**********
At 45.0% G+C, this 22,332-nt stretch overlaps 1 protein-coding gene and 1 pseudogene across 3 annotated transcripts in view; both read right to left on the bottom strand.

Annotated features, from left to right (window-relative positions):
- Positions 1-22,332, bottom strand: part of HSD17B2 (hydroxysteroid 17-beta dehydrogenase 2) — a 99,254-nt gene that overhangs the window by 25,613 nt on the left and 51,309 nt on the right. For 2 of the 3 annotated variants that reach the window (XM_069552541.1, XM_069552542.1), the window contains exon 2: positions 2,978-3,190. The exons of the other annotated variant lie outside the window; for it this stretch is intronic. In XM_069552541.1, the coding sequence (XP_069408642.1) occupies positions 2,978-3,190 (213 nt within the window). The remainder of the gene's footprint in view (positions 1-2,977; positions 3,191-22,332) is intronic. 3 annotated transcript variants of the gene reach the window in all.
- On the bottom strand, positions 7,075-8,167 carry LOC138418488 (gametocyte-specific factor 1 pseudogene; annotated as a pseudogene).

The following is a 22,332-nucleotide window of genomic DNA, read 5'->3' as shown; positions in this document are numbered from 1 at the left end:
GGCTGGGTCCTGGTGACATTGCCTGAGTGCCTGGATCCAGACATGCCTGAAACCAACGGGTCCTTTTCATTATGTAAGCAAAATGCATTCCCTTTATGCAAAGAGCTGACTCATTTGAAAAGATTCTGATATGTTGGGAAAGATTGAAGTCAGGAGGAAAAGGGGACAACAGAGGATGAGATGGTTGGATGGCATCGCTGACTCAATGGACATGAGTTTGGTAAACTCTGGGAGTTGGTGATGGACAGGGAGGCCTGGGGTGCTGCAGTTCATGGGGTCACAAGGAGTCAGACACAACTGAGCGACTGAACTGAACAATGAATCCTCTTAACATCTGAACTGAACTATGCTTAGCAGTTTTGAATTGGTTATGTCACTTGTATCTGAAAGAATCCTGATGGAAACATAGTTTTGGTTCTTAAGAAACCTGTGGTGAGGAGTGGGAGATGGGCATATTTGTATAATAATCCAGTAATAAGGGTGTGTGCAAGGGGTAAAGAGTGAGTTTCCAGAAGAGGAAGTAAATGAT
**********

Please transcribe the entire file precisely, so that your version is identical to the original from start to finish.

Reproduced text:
At 45.0% G+C, this 22,332-nt stretch overlaps 1 protein-coding gene and 1 pseudogene across 3 annotated transcripts in view; both read right to left on the bottom strand.

Annotated features, from left to right (window-relative positions):
- Positions 1-22,332, bottom strand: part of HSD17B2 (hydroxysteroid 17-beta dehydrogenase 2) — a 99,254-nt gene that overhangs the window by 25,613 nt on the left and 51,309 nt on the right. For 2 of the 3 annotated variants that reach the window (XM_069552541.1, XM_069552542.1), the window contains exon 2: positions 2,978-3,190. The exons of the other annotated variant lie outside the window; for it this stretch is intronic. In XM_069552541.1, the coding sequence (XP_069408642.1) occupies positions 2,978-3,190 (213 nt within the window). The remainder of the gene's footprint in view (positions 1-2,977; positions 3,191-22,332) is intronic. 3 annotated transcript variants of the gene reach the window in all.
- On the bottom strand, positions 7,075-8,167 carry LOC138418488 (gametocyte-specific factor 1 pseudogene; annotated as a pseudogene).

The following is a 22,332-nucleotide window of genomic DNA, read 5'->3' as shown; positions in this document are numbered from 1 at the left end:
GGCTGGGTCCTGGTGACATTGCCTGAGTGCCTGGATCCAGACATGCCTGAAACCAACGGGTCCTTTTCATTATGTAAGCAAAATGCATTCCCTTTATGCAAAGAGCTGACTCATTTGAAAAGATTCTGATATGTTGGGAAAGATTGAAGTCAGGAGGAAAAGGGGACAACAGAGGATGAGATGGTTGGATGGCATCGCTGACTCAATGGACATGAGTTTGGTAAACTCTGGGAGTTGGTGATGGACAGGGAGGCCTGGGGTGCTGCAGTTCATGGGGTCACAAGGAGTCAGACACAACTGAGCGACTGAACTGAACAATGAATCCTCTTAACATCTGAACTGAACTATGCTTAGCAGTTTTGAATTGGTTATGTCACTTGTATCTGAAAGAATCCTGATGGAAACATAGTTTTGGTTCTTAAGAAACCTGTGGTGAGGAGTGGGAGATGGGCATATTTGTATAATAATCCAGTAATAAGGGTGTGTGCAAGGGGTAAAGAGTGAGTTTCCAGAAGAGGAAGTAAATGAT